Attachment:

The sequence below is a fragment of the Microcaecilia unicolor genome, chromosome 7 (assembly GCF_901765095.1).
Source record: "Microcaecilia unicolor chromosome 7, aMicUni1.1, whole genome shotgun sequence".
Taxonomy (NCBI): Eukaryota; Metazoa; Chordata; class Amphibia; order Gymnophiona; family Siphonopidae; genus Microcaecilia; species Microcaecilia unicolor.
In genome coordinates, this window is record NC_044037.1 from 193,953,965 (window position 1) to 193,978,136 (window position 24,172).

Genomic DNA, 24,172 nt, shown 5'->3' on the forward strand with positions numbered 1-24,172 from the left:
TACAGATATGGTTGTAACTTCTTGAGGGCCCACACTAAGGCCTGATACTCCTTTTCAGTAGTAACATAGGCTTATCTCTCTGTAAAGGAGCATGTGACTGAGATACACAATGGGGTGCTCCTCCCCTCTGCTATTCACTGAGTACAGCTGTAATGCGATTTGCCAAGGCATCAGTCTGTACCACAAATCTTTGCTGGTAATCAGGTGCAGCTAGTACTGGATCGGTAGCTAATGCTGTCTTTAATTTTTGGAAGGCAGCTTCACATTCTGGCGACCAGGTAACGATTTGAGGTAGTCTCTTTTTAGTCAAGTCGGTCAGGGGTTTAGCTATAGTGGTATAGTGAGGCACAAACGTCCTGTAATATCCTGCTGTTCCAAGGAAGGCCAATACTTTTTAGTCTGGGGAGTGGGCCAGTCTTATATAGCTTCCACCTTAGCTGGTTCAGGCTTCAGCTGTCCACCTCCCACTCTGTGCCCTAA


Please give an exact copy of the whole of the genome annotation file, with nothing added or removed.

The sequence below is a fragment of the Microcaecilia unicolor genome, chromosome 7 (assembly GCF_901765095.1).
Source record: "Microcaecilia unicolor chromosome 7, aMicUni1.1, whole genome shotgun sequence".
Taxonomy (NCBI): Eukaryota; Metazoa; Chordata; class Amphibia; order Gymnophiona; family Siphonopidae; genus Microcaecilia; species Microcaecilia unicolor.
In genome coordinates, this window is record NC_044037.1 from 193,953,965 (window position 1) to 193,978,136 (window position 24,172).

Genomic DNA, 24,172 nt, shown 5'->3' on the forward strand with positions numbered 1-24,172 from the left:
TACAGATATGGTTGTAACTTCTTGAGGGCCCACACTAAGGCCTGATACTCCTTTTCAGTAGTAACATAGGCTTATCTCTCTGTAAAGGAGCATGTGACTGAGATACACAATGGGGTGCTCCTCCCCTCTGCTATTCACTGAGTACAGCTGTAATGCGATTTGCCAAGGCATCAGTCTGTACCACAAATCTTTGCTGGTAATCAGGTGCAGCTAGTACTGGATCGGTAGCTAATGCTGTCTTTAATTTTTGGAAGGCAGCTTCACATTCTGGCGACCAGGTAACGATTTGAGGTAGTCTCTTTTTAGTCAAGTCGGTCAGGGGTTTAGCTATAGTGGTATAGTGAGGCACAAACGTCCTGTAATATCCTGCTGTTCCAAGGAAGGCCAATACTTTTTAGTCTGGGGAGTGGGCCAGTCTTATATAGCTTCCACCTTAGCTGGTTCAGGCTTCAGCTGTCCACCTCCCACTCTGTGCCCTAA